I'm growing hydrangea anomala subsp. petiolaris over the garage doors, and Louis the Plant Geek's explanation about how this plant grows was really instructive.
Through careful observations he noticed that this beautiful vine grows very slowly unless the stems, called travelers, can latch onto a surface. Once they are firmly attached, they put out flowering side shoots and make a full, leafy, flowery show, and then the plant grows rapidly. But making the searching traveler stems grow without much to hold onto is a recipe for patience.
That explains a lot. I've been very patient.
In 2006 (yes, that was ten years ago) one of my retirement gifts was a good sized climbing hydrangea from a local nursery.
I decided it should grow straight up to reach the top of our garage doors, where we had a pergola installed. Then it should scramble horizontally across the pergola. I thought I could just take the long vining stems as they grew, and tie them to the pergola. Like a big old rose or ivy maybe.
But the stems are very brittle and they didn't grow in long canes. Sitting well below the pergola, they seemed disinclined to grow up toward it. I put the whole twiggy thing inside a wood tower, thinking that might offer some support at least. You can see those initial traveler stems searching for something flat and rough to attach their holdfast roots to as they probe the air outside the tower.
The travelers finally decided to make their living by attaching to the laths of the wood pyramid, and so the hydrangea started to fill out but would not grow upward. Its growth rate was slow. Not much happened in the way of flowering.
Over the next 9 years I struggled with this hydrangea. It didn't want to leave its tower. It grew, slowly, filling out to the sides, but always firmly attached to the wood laths of its cage.
I eventually hung a long vertical piece of lattice off the side of the pergola and finally got tips of some of the travelers to touch it. That worked. The travelers explored it, they attached some rootlets, they leaned on it a bit, but it took more years before the stems would attach firmly enough to send up real growth.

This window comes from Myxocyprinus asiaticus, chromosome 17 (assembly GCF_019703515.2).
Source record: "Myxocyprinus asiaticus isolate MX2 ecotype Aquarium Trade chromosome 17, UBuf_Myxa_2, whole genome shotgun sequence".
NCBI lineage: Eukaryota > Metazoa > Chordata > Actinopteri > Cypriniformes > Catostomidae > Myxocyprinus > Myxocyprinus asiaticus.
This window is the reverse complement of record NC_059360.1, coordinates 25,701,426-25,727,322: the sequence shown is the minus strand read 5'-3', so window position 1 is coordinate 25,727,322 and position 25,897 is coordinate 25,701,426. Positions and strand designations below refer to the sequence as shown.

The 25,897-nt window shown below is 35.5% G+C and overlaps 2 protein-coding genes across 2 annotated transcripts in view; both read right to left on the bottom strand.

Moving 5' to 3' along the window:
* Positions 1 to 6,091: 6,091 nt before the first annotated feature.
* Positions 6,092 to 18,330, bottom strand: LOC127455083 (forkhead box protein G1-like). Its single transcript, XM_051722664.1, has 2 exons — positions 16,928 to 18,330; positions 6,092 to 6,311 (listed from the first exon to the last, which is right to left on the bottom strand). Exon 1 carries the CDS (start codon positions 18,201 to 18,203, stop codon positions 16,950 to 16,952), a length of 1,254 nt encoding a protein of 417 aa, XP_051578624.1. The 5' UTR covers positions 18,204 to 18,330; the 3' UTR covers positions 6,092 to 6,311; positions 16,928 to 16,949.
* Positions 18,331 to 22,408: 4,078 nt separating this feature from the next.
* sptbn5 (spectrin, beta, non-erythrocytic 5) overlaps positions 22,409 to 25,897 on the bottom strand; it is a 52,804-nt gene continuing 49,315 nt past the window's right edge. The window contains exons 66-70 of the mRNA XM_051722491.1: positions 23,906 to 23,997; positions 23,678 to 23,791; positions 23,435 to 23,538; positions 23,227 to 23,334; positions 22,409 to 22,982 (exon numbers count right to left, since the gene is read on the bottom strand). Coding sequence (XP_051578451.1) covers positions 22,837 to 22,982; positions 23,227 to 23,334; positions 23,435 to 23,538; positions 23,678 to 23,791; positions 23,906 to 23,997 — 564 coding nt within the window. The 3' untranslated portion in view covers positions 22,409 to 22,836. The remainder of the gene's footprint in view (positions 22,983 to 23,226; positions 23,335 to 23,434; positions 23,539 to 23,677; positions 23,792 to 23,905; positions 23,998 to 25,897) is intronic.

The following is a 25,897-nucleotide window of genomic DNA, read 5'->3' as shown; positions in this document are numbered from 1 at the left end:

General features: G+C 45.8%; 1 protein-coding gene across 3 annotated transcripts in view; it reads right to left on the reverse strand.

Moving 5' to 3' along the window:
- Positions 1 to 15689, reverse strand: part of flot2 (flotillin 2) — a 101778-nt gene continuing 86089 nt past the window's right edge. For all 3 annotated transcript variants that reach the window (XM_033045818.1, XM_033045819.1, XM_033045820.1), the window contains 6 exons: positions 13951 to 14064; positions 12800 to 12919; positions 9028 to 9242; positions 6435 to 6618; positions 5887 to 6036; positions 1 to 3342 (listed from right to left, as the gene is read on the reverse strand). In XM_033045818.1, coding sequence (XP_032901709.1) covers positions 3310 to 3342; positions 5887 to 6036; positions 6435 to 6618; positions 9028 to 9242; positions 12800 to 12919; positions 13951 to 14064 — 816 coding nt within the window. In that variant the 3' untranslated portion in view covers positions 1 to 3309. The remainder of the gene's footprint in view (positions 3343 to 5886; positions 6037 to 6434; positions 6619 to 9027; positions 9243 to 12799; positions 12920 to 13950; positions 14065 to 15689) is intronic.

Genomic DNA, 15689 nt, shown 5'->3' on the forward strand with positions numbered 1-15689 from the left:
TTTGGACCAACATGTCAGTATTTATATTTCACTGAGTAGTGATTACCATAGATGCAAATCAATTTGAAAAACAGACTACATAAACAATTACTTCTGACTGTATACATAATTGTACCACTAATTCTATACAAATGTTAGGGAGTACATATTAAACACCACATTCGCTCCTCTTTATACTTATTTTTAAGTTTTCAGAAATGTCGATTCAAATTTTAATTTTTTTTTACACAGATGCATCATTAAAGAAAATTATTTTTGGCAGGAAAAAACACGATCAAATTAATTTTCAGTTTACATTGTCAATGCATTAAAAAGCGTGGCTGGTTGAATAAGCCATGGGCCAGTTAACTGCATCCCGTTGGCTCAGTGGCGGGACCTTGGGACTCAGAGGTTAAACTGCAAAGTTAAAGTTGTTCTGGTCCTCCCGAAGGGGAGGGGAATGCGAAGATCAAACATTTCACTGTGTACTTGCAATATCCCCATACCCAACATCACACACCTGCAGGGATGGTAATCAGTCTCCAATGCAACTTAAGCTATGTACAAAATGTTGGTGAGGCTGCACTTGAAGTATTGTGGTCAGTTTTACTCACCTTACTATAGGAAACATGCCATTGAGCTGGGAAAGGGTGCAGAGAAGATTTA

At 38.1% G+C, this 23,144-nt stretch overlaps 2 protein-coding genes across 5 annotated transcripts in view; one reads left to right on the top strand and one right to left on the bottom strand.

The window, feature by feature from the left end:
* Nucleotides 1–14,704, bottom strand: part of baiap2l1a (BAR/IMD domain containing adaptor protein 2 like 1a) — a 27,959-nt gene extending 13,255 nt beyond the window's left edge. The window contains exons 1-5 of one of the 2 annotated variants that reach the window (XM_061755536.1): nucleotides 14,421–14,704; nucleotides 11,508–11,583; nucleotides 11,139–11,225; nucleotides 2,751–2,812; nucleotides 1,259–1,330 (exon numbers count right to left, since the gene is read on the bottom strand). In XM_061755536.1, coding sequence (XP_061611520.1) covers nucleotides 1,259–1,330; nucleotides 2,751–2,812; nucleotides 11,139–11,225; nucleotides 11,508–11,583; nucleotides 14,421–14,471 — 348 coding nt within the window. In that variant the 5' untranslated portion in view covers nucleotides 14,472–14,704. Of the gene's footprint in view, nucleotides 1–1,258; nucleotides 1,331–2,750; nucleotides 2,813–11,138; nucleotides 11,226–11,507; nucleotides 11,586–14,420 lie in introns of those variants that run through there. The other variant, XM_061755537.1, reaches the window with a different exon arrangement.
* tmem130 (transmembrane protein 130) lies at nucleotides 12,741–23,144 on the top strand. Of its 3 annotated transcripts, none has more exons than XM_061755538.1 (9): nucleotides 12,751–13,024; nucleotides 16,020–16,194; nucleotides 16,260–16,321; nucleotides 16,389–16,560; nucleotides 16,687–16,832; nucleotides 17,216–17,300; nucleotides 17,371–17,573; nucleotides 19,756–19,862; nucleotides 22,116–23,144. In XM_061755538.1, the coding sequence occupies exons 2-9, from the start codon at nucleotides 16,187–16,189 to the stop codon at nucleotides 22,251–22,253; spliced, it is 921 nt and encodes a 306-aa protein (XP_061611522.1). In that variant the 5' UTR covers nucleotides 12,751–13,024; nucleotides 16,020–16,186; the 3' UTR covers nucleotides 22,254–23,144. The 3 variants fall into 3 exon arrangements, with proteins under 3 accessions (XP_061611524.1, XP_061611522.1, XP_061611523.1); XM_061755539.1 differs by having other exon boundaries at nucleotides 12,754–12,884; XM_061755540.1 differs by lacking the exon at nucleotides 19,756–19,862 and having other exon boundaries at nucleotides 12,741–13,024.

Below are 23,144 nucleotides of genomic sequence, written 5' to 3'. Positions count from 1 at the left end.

The climbing hydrangea reached the sturdy support of the pergola in 2013 and then it began sending out side shoots all over and flowering. It has started to scramble across the pergola.
When the leaves are down the peeling bark is beautiful. Birds nest in the interior. Where traveler stems are firmly attached to the pergola at the upper reaches, side shoots have formed and flowered.
In 2015 I finally took the tower cage down. I had to cut it away from the inside, carefully working around the firmly attached vines. Here, in early spring last year, it was finally freed.
This winter I wanted to expose the peeling bark and the beautiful twisting architecture of those original traveler stems on the lower half. That's what I did on a mild winter day last week, opening up the congested tangle of stems below and pruning away leaf buds. I have to strip away more leaf buds, though, to really clean up the look of it at the bottom.
All the side shoots and flowering will be at the top, all across the garage doors.
With the branches bare now, I can see how flowering side shoots radiate out from a large traveler that has reached the top. You can also see my attempt to bungee-cord a traveler to the strut of the pergola. If it touches the strut it will make rootlets and attach itself, and start to radiate side shoots, so I'm going to have to get that brittle woody stem to actually touch the structure.
If I had better understood how climbing hydrangea grows when I planted this, I would not have attempted it here. It's taken 10 years, but I'm glad I didn't know better.
The problem now is that the pergola structure has weathered and deteriorated over 10 years and needs painting. Significant cracks have developed. It may not last long enough to hold the climbing hydrangea up.
Then what do I do? Would bungee cords hold that split post together?
I do have bungee cords. And I know how to use them.